I remember in my first church as the senior pastor we had a youth – a freshman in high school – Matt. He was always shy and never spoke his mind. He usually sat in the first pew with his mother. His father rarely came to the church, but when he did, he often showed immature behaviors in front of others which embarrassed both Matt and his mother. But I knew that Matt still loved both his parents as they were. One day, Matt’s mother told me devastating news – they were getting a divorce. I was instantly worried about Matt who was the only child between them. I usually brought him to the church in my car since we had the youth group on Sunday morning. I asked Matt, “Hey, how are you?” He did not answer but just sat quietly. I felt powerless thinking that there was nothing I could do for this young man. 

As Matt felt devastated thinking that his life was done, I also recognized my own thirst for good news. I was struggling very much with my ministry. I was doing poorly at school because my dissertation prospectus failed twice. I just failed my ordination exam with the board. Sungha and I wanted to have a child since we got married, but nothing was happening. One morning after the youth group we sat and I asked him, “Matt, can you pray for me?” He told me that he would pray for me everyday. Within a few weeks, we had great news to share with the congregation. My wife was pregnant. At the baby shower, Matt gave us a hand-made baby blanket. “Pastor Bob, I want you to have this for Daniel. It is what my mother wrapped me when I was a baby. Now, I want you to use this for him.”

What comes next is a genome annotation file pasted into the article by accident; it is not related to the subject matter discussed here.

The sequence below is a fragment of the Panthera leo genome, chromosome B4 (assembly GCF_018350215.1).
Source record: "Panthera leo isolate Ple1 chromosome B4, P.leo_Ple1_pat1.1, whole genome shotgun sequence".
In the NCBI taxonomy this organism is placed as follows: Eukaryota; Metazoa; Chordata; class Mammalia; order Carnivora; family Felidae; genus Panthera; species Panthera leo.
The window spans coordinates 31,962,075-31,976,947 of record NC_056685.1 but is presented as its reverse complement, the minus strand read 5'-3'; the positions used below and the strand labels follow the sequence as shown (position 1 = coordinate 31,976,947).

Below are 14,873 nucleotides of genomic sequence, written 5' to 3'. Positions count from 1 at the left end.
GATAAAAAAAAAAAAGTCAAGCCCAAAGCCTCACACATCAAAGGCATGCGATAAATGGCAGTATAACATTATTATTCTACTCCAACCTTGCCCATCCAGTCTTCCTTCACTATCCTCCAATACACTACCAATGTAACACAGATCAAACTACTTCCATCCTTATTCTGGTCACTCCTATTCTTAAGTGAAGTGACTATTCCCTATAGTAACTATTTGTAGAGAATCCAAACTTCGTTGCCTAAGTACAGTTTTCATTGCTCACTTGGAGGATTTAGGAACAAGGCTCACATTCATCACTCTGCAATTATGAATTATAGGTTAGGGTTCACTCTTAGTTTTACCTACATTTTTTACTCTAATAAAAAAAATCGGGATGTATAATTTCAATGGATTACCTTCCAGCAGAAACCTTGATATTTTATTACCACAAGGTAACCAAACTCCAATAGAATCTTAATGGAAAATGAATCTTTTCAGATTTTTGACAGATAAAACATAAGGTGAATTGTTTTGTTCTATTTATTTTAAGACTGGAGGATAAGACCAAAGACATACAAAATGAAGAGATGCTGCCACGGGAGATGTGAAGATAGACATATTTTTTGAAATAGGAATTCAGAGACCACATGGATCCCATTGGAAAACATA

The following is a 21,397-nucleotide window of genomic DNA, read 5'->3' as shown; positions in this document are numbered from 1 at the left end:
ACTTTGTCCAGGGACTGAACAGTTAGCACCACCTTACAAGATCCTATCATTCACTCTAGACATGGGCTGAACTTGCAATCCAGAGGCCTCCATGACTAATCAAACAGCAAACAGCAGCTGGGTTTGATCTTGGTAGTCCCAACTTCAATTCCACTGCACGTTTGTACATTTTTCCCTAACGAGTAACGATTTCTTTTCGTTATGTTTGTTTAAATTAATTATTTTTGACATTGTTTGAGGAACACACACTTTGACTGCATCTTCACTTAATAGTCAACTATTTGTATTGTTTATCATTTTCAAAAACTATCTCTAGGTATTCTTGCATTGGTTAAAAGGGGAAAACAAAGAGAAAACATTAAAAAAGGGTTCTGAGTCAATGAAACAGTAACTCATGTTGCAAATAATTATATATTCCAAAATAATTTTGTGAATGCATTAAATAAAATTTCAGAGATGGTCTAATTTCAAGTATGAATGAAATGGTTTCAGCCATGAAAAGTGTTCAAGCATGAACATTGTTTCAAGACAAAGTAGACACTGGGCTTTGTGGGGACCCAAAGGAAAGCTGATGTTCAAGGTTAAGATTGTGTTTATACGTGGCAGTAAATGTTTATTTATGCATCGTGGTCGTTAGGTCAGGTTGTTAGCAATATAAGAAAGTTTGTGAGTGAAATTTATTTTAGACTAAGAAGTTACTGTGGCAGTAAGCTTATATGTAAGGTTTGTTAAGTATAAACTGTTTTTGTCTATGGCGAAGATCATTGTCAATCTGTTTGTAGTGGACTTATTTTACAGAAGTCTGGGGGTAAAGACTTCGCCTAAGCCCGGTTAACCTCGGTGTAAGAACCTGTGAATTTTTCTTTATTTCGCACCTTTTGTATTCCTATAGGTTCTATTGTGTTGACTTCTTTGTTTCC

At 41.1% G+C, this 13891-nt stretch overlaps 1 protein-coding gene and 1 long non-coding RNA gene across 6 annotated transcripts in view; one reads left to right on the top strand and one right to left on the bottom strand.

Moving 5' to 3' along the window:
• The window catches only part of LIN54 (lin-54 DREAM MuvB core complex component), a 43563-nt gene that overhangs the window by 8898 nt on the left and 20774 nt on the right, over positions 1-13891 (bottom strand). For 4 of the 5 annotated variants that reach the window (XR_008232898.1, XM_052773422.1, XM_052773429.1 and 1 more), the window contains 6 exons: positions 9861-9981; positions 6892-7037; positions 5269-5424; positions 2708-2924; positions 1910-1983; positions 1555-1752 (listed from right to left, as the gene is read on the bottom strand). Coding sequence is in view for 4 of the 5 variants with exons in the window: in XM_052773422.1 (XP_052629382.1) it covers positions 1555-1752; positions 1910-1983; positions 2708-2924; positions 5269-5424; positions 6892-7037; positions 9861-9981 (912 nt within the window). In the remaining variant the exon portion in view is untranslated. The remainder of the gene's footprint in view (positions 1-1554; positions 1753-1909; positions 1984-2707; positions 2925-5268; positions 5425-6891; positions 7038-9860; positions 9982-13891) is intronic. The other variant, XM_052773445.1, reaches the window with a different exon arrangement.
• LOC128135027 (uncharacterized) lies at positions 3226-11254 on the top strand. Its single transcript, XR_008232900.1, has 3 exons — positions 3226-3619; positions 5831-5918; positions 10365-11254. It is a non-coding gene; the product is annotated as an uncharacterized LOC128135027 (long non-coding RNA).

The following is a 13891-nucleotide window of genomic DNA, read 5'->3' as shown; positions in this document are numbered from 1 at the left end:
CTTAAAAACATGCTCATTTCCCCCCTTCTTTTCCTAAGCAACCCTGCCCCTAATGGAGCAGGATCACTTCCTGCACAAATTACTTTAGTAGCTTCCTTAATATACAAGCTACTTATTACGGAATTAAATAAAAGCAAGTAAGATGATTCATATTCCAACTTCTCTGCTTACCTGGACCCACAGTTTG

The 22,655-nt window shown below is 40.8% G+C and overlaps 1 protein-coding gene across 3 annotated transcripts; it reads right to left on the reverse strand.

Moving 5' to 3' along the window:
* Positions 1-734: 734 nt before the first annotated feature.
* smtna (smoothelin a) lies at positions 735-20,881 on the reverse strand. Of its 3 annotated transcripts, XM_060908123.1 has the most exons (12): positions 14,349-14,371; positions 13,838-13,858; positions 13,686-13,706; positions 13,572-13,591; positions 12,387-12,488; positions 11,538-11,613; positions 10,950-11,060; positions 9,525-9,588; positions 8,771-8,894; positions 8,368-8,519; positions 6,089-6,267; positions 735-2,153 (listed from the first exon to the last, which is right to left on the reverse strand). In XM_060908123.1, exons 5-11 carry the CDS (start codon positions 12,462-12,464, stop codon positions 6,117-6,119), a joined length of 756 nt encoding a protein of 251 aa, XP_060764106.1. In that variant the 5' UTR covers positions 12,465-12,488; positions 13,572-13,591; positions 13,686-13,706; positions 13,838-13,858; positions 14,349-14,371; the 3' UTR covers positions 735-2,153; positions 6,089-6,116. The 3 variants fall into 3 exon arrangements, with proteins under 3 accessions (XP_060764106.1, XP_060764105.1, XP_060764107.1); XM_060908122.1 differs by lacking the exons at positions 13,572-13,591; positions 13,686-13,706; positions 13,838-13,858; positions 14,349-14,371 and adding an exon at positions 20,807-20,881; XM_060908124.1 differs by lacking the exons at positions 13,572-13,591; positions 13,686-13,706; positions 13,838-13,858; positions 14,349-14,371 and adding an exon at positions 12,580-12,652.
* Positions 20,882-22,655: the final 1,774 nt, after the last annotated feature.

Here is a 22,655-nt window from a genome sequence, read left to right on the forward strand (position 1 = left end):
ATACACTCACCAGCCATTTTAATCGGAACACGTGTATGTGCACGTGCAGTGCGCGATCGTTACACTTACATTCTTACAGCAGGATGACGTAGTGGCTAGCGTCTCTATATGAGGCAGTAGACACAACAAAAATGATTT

I want you to remember your stories. Wherever we come from, do we resonate with the Samaritan woman who went through much brokenness in her life? It was not necessarily what you did. Or it could be what you did. But in the middle of ups and downs, you have been doing the best you can to bring the water to your family. You went to work. You brought your children to school. You volunteered… but still, in your heart you feel alone. You dealt with the feelings of shame and guilt. You are exhausted in carrying all your responsibilities, while yearning for more genuine joy and true happiness. If you are still waiting for Christ to come and dwell in you, I invite you to accept the living water that Christ offers to us today. A spring of water gushing up to eternal life, giving us everlasting joy, love, peace that we can only find in God.